How to tell the difference between false labour and true labour | Living and LovingLiving and Loving

How to tell the difference between false labour and true labour

It’s nice to have some idea, ahead of time, of how to tell whether baby’s on the way or not.


A pressing thought on every pregnant woman’s mind is: ‘Will I know when I’m really in labour?’ Usually, childbirth educators and practitioners try to ease this concern with the standard answer of, “You’ll know”.

First off, your body normally gives you some advance signals that labour is on its way. While these are signs of progress, they do not mean that you will go into labour within a few hours or even days. They are simply a means of saying that your body is getting ready to give birth.

ALSO SEE: 5 signs of approaching labour

Is it false labour or true labour?

Some women will make trips to the hospital or clinic, believing they are in labour, only to be sent home. This is nothing to worry about. It can happen to anyone, no matter how many children they’ve had. Sometimes you arrive there and you aren’t as dilated or as far along as you thought. Most of the time you can go home to rest more comfortably and return once the contractions have picked up. However, if you think you are in labour – even if it’s not nearly your due date – it is very important that you contact your doctor or midwife immediately and rather go to the hospital in case of an emergency.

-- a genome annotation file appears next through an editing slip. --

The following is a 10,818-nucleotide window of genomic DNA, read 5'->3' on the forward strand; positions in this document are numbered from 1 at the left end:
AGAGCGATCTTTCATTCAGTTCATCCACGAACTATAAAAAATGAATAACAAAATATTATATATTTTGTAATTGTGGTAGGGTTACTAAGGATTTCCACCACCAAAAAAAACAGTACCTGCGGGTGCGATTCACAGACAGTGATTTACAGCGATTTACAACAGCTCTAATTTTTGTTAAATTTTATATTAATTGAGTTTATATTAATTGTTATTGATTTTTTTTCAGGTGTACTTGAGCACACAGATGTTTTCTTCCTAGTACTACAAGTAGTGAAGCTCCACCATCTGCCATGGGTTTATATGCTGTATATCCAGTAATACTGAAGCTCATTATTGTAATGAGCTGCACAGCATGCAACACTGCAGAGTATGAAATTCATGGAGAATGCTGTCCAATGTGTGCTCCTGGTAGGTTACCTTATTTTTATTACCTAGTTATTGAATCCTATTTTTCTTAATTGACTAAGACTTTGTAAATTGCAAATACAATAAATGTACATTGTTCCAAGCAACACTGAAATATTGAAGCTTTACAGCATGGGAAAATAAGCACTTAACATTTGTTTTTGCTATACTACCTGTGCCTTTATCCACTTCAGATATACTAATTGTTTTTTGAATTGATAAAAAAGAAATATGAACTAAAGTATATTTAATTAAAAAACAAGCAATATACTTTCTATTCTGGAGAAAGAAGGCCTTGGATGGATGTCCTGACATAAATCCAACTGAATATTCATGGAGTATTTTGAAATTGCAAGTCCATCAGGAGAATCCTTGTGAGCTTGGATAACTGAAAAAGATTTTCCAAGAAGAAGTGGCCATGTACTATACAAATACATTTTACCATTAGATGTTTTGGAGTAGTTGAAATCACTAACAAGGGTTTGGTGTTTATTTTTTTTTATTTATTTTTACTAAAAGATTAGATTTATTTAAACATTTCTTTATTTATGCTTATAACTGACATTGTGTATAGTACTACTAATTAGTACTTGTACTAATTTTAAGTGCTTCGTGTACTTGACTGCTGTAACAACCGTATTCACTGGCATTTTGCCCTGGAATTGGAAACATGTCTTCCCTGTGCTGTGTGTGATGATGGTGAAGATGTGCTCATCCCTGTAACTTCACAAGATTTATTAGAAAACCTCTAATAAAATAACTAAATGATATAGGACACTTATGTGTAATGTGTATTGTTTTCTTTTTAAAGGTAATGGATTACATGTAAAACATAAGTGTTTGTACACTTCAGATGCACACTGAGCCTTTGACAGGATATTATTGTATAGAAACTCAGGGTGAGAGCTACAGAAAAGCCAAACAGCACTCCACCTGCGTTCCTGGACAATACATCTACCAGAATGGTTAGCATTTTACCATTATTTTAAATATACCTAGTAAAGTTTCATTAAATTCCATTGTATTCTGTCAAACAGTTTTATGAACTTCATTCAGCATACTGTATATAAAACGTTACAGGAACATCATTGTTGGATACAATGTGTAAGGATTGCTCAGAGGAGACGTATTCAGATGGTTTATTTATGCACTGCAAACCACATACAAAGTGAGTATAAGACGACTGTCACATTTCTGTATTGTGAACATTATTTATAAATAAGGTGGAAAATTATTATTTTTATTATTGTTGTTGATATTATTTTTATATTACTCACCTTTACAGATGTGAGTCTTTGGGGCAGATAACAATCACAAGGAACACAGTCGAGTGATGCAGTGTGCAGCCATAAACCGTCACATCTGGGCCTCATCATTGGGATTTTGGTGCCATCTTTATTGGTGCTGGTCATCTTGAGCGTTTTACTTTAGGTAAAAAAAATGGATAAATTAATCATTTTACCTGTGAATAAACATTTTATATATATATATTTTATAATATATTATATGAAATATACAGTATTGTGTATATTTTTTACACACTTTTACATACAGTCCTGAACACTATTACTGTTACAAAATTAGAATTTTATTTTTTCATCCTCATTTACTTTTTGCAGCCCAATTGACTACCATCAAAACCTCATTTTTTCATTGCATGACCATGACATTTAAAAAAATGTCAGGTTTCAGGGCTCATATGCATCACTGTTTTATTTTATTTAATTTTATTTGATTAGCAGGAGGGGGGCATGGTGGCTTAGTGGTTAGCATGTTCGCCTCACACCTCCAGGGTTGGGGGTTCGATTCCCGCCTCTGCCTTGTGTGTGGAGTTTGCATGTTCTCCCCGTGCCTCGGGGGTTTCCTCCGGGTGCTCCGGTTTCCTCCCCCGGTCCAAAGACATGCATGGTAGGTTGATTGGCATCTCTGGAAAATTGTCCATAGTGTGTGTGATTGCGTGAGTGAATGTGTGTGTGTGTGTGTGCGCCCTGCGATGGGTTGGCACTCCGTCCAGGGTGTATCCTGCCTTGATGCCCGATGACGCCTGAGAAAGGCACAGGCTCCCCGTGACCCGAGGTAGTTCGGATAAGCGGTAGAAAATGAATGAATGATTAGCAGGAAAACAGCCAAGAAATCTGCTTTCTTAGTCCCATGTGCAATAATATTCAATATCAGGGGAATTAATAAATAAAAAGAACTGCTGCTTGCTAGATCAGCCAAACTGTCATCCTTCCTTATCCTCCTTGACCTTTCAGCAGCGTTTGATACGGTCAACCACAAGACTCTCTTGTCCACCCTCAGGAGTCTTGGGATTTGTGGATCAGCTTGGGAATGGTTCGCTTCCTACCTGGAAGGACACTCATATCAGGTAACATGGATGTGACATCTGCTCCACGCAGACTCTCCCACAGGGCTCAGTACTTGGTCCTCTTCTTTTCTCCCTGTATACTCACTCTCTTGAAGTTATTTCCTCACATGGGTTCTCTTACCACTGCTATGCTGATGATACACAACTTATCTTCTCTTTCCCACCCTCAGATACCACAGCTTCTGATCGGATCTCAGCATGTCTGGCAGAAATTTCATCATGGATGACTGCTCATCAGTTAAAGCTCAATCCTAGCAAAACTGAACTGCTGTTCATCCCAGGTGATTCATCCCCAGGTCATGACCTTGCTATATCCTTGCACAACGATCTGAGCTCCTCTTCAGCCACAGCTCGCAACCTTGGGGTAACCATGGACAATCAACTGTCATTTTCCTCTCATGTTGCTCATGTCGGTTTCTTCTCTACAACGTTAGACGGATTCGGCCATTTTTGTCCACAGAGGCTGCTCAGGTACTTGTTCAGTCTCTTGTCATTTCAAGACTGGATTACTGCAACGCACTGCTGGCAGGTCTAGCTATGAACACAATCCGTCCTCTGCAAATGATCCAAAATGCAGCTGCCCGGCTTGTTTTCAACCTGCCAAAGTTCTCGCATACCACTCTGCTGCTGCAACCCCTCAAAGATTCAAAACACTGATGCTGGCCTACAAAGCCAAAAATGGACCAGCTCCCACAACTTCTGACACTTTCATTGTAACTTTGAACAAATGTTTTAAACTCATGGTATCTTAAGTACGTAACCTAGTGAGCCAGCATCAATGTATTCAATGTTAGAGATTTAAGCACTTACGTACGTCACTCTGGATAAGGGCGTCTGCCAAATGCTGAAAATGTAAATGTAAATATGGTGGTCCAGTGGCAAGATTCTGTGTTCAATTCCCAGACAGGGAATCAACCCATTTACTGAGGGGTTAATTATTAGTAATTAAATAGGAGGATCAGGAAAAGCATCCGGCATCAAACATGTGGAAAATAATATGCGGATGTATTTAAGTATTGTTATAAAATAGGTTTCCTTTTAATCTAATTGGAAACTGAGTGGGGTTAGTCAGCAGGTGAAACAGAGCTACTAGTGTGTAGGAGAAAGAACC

True versus false labour contractions

ALSO SEE: How to time your contractions

False labour:

  • Contractions don’t get closer together.
  • Contractions don’t get stronger.
  • Contractions tend to be felt only at the front.
  • Contractions don’t last longer.
  • Walking has no effect on the contractions.
  • The cervix doesn’t alter.

ALSO SEE: Labour contractions – what they do and how they feel

True labour:

  • Contractions do get closer together.
  • Contractions do get stronger.
  • Contractions tend to be felt all over.
  • Contractions do last longer.
  • Walking makes the contractions stronger.
  • The cervix opens and thins.


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